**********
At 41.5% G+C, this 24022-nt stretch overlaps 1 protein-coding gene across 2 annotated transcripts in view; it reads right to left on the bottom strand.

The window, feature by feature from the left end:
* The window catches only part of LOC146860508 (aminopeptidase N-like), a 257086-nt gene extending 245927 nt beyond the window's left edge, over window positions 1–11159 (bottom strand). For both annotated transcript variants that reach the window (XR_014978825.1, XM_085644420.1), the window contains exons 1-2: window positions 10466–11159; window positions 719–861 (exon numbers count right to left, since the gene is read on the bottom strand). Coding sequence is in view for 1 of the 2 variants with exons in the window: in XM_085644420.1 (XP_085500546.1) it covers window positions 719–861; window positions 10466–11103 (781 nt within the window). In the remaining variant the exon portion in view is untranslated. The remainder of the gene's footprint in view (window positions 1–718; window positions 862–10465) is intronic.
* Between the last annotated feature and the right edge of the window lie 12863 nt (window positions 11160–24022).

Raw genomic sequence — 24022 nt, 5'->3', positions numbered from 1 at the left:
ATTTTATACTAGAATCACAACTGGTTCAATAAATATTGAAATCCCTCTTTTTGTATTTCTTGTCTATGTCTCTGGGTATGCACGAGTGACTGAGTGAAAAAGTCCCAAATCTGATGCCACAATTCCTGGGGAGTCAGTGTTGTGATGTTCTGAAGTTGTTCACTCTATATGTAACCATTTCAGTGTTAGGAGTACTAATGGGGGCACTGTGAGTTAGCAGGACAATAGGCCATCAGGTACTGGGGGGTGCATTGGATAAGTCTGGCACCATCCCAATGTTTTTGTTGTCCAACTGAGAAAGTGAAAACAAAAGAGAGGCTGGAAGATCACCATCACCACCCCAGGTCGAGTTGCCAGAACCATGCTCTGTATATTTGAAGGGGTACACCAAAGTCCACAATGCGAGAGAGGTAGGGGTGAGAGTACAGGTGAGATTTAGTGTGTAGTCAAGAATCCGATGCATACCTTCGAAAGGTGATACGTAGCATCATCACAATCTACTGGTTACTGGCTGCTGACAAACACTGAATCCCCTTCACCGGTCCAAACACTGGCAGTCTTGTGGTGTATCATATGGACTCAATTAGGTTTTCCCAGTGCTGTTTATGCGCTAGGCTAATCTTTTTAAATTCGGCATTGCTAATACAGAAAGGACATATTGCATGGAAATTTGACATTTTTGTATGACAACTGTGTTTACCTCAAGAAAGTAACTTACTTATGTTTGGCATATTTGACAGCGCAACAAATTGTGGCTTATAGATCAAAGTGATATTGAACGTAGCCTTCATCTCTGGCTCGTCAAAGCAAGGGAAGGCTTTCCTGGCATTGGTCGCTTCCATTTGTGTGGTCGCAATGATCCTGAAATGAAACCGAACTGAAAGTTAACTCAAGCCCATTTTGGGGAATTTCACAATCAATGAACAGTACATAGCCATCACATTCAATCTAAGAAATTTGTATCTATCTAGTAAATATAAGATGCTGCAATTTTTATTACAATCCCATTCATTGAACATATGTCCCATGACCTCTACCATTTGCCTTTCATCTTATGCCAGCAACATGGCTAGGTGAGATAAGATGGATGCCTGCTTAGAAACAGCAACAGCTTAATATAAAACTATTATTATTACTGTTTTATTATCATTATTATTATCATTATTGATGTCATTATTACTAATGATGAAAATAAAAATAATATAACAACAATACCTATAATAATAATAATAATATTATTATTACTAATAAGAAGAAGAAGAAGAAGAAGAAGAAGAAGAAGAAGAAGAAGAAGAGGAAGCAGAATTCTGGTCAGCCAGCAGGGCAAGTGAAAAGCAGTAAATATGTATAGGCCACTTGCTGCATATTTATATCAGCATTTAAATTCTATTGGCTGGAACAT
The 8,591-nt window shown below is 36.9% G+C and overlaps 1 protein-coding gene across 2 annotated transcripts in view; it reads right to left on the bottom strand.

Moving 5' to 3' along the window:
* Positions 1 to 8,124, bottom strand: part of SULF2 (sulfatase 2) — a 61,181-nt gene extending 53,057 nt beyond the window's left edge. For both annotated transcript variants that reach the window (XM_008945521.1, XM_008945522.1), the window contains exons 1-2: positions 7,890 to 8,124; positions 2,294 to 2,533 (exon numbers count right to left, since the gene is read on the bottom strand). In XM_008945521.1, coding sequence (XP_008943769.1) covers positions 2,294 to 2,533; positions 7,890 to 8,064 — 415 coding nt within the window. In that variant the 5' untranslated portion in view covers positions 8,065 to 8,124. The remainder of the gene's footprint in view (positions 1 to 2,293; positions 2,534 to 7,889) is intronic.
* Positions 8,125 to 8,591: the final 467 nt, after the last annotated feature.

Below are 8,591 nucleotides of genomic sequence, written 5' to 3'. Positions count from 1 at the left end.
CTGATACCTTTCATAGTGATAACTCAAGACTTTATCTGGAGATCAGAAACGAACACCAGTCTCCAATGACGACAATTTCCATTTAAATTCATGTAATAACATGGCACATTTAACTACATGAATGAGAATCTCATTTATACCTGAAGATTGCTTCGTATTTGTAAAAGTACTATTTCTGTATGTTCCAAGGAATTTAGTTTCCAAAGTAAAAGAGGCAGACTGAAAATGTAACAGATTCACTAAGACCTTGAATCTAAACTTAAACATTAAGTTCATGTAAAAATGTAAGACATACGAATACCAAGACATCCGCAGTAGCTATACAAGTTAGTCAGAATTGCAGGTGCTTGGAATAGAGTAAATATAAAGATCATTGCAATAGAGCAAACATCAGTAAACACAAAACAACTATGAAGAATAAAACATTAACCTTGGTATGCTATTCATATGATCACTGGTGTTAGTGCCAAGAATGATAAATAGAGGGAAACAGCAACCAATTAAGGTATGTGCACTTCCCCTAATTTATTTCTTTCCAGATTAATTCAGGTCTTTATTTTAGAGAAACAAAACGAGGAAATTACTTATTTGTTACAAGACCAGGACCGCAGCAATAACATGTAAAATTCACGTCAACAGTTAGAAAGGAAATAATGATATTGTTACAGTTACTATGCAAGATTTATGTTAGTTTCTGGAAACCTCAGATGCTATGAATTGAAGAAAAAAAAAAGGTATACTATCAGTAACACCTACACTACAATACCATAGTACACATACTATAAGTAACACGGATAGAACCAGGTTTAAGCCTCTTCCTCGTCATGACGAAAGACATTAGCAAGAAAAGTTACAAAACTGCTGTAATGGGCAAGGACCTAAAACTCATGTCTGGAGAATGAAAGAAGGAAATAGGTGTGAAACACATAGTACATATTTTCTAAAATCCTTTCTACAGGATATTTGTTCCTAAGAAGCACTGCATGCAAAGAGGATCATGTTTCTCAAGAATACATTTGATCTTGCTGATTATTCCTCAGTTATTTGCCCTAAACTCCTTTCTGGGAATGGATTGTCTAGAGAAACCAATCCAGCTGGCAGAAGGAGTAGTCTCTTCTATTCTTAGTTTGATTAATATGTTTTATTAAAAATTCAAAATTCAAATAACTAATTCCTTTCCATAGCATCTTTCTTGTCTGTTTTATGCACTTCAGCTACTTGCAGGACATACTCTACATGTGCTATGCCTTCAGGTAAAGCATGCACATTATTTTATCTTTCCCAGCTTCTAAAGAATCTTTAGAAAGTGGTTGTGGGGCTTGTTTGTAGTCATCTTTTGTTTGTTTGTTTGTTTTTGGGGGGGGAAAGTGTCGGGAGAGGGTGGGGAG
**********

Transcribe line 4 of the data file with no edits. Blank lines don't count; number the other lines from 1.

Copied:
* Between the last annotated feature and the right edge of the window lie 12863 nt (window positions 11160–24022).